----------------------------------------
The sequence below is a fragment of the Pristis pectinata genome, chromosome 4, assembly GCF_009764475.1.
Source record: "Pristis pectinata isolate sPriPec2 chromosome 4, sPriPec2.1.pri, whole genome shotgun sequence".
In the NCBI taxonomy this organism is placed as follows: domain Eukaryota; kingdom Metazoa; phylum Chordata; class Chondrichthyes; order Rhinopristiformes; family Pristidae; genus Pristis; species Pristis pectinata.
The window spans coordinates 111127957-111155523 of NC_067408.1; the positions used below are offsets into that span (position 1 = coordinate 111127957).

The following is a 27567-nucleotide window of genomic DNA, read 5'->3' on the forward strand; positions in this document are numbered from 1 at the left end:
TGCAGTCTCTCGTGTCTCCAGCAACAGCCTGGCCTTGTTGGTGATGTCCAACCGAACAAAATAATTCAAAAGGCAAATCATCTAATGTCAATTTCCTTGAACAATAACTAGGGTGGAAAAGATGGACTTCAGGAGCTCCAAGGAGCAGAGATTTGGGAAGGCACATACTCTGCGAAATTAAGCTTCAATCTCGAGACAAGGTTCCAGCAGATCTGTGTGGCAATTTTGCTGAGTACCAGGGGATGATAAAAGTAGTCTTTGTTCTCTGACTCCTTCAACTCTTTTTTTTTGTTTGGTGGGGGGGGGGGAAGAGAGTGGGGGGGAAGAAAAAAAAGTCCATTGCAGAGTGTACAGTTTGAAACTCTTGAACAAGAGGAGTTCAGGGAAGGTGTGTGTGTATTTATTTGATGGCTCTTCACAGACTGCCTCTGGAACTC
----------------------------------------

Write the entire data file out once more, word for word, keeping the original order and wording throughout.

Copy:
The sequence below is a fragment of the Pristis pectinata genome, chromosome 4, assembly GCF_009764475.1.
Source record: "Pristis pectinata isolate sPriPec2 chromosome 4, sPriPec2.1.pri, whole genome shotgun sequence".
In the NCBI taxonomy this organism is placed as follows: domain Eukaryota; kingdom Metazoa; phylum Chordata; class Chondrichthyes; order Rhinopristiformes; family Pristidae; genus Pristis; species Pristis pectinata.
The window spans coordinates 111127957-111155523 of NC_067408.1; the positions used below are offsets into that span (position 1 = coordinate 111127957).

The following is a 27567-nucleotide window of genomic DNA, read 5'->3' on the forward strand; positions in this document are numbered from 1 at the left end:
TGCAGTCTCTCGTGTCTCCAGCAACAGCCTGGCCTTGTTGGTGATGTCCAACCGAACAAAATAATTCAAAAGGCAAATCATCTAATGTCAATTTCCTTGAACAATAACTAGGGTGGAAAAGATGGACTTCAGGAGCTCCAAGGAGCAGAGATTTGGGAAGGCACATACTCTGCGAAATTAAGCTTCAATCTCGAGACAAGGTTCCAGCAGATCTGTGTGGCAATTTTGCTGAGTACCAGGGGATGATAAAAGTAGTCTTTGTTCTCTGACTCCTTCAACTCTTTTTTTTTGTTTGGTGGGGGGGGGGGAAGAGAGTGGGGGGGAAGAAAAAAAAGTCCATTGCAGAGTGTACAGTTTGAAACTCTTGAACAAGAGGAGTTCAGGGAAGGTGTGTGTGTATTTATTTGATGGCTCTTCACAGACTGCCTCTGGAACTC